Logo Design – My Process

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Your logo defines you as a professional business, so it’s important to have one that depicts quality and offers a good lasting impression.

Designing logos is one of the most enjoyable projects for me as I get to work with all types of sectors and services. I’ve created logos and brand identities for restaurants, online retailers, professional service companies and more.

Over the years I’ve picked up many tips on creating the perfect logo and the most important one for me is to ensure your logo works at the smallest size possible to maximise your brands visual identity (I’m thinking social media here). I see so many logos nowadays where this is not possible.

To give you an idea about how I work, I thought I’d give some insight in to my logo design process.

I’ve used a real world project here – Aysia Fashion, an Asian fashion boutique selling all kinds of dresses and accessories.

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  1. Capture the brief
  2. Create a mood board
  3. Brainstorming and sketching logo concepts
  4. Design the finished logo
  5. Create all formats for web and print
  6. Logo design projects

1. Capture the brief

As with any project, I need a brief. This would include details about what your business offers, the industry, its aims and strengths. I’d also find out about your competitors, any colours to use/avoid and any existing promotional materials you may have.

2. Create a mood board

Mood boards are collections of anything visually related. For example, if you were an accountant I may research other related businesses and find blue and green are the most common colours in your sector and perhaps red is a negative representation. I may also find that san-serif fonts are more appealing.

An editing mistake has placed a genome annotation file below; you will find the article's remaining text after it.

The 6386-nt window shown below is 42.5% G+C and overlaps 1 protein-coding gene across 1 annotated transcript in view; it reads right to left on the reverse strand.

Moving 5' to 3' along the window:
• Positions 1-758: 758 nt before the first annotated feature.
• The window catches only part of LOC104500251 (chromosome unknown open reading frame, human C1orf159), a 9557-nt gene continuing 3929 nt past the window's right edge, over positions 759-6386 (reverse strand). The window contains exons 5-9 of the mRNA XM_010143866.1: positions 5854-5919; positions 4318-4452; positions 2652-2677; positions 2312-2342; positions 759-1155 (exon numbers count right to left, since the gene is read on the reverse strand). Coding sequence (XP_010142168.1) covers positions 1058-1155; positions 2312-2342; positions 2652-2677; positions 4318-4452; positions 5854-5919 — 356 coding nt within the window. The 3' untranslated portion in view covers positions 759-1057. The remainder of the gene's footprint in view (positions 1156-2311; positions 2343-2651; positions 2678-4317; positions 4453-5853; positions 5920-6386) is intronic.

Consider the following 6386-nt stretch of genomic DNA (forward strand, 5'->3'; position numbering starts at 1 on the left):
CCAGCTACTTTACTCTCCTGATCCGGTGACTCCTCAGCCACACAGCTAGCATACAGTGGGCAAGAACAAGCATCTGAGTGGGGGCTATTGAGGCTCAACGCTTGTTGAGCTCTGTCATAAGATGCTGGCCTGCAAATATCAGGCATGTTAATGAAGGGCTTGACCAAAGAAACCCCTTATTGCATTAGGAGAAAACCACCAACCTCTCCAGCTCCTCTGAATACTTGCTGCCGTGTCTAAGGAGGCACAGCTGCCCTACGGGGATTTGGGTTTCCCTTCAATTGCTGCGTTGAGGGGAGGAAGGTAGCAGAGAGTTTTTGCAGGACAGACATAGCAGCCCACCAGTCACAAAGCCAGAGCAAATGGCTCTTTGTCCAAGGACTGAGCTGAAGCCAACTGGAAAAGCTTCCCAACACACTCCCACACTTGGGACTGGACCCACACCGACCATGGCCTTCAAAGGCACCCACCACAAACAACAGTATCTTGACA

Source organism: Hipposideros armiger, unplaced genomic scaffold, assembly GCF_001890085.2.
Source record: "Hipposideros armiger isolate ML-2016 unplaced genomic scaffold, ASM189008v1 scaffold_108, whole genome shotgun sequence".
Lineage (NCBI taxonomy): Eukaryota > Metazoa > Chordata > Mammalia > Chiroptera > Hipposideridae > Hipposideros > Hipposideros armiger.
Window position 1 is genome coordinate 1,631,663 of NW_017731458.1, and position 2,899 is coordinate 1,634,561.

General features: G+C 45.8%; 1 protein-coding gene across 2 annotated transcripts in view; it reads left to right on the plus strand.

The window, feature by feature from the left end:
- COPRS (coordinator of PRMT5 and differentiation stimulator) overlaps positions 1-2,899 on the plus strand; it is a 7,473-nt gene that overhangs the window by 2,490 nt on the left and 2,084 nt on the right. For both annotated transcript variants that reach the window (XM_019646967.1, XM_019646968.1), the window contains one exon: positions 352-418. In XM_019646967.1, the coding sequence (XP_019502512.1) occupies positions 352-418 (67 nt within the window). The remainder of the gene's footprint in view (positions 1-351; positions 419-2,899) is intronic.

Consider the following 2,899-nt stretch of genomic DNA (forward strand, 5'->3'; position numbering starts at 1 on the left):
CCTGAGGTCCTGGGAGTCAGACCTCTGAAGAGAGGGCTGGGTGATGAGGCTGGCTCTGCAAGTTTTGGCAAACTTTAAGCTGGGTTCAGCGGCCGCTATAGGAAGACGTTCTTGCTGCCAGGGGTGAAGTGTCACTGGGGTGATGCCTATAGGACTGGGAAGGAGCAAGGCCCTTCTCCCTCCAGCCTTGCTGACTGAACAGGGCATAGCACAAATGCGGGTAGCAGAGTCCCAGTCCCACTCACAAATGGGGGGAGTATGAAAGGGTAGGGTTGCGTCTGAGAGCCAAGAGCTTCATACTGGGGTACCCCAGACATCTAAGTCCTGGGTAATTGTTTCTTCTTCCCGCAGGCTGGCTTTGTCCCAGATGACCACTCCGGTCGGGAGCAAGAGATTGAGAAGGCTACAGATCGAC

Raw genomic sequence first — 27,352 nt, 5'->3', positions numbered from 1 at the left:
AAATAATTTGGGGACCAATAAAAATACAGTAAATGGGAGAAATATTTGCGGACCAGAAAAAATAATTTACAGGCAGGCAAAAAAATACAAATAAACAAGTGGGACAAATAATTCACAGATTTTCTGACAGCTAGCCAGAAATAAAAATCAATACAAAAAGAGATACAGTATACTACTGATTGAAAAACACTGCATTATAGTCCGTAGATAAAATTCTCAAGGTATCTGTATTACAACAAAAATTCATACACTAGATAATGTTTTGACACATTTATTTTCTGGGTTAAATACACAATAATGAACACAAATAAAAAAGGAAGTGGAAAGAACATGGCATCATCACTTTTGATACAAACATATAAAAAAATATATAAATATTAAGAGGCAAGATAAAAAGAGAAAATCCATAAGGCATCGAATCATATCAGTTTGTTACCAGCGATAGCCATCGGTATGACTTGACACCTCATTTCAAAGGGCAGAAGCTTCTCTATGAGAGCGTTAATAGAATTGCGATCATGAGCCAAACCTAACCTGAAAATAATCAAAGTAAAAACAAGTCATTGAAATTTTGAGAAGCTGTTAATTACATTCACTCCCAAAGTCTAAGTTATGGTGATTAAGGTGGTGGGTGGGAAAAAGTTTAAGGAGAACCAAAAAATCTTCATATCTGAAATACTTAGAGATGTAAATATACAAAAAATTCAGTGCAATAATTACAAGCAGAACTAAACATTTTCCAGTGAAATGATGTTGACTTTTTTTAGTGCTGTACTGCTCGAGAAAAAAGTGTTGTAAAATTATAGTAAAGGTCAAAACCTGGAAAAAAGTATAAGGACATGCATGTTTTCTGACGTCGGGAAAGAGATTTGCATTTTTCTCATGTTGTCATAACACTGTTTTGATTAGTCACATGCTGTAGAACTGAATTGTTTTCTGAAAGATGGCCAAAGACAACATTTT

The mood board would help me create concepts suitable for your business and are usually created on Pinterest and shared with you.

Here’s a snap of the Aysia Fashion mood board:

pinterest-aysia-fashion copy

3. Brainstorming and sketching logo concepts

I spend some time sketching out concepts on paper which will be shared with you for feedback. Sketching ensures we are on the right lines, but if we need to rethink our ideas we can do so before any digital work begins. Below is a small sample of some of the concepts I sketched for Aysia Fashion.

aysia fashion sketches copy 2

When one of the concepts has been selected, I begin creating the digital version in Adobe Illustrator or Affinity Designer making any revisions as I go along. Below is my process for building the Aysia Fashion logo which outlines the refinements made to ensure the logo looks clean and smooth.

Logo Design Going Digital@2x

5. Create all formats for web and print

To complete the project, I export all the necessary formats suitable for web and print in high resolution.

The following RGB formats are suitable for the web and desktop applications such as Word, PowerPoint and Excel

  • PNG – Transparent where necessary
  • JPEG
  • GIF – Transparent where necessary
  • SVG (if logo is compatible) – A scalable vector graphic format suitable for the web.

The formats below are suitable for print (flyers, brochures, offline advertising, etc) and are in CMYK colour format:

  • TIFF – Image format useful when working in Adobe Photoshop.
  • EPS – This is a vector file meaning it can be opened and edited in Adobe Illustrator or similar. It is scalable to any size; large or small.

Logo Design projects

A logo is something that represents an idea or a picture – there should be some thought and reason behind its design and style that connects with and relates to your business.

Although some companies offer a distinct set of logo packages, I prefer to quote each logo project individually. In my experience I have never had a Client come to me knowing exactly how they want their logo to look, so packages make no sense to me.

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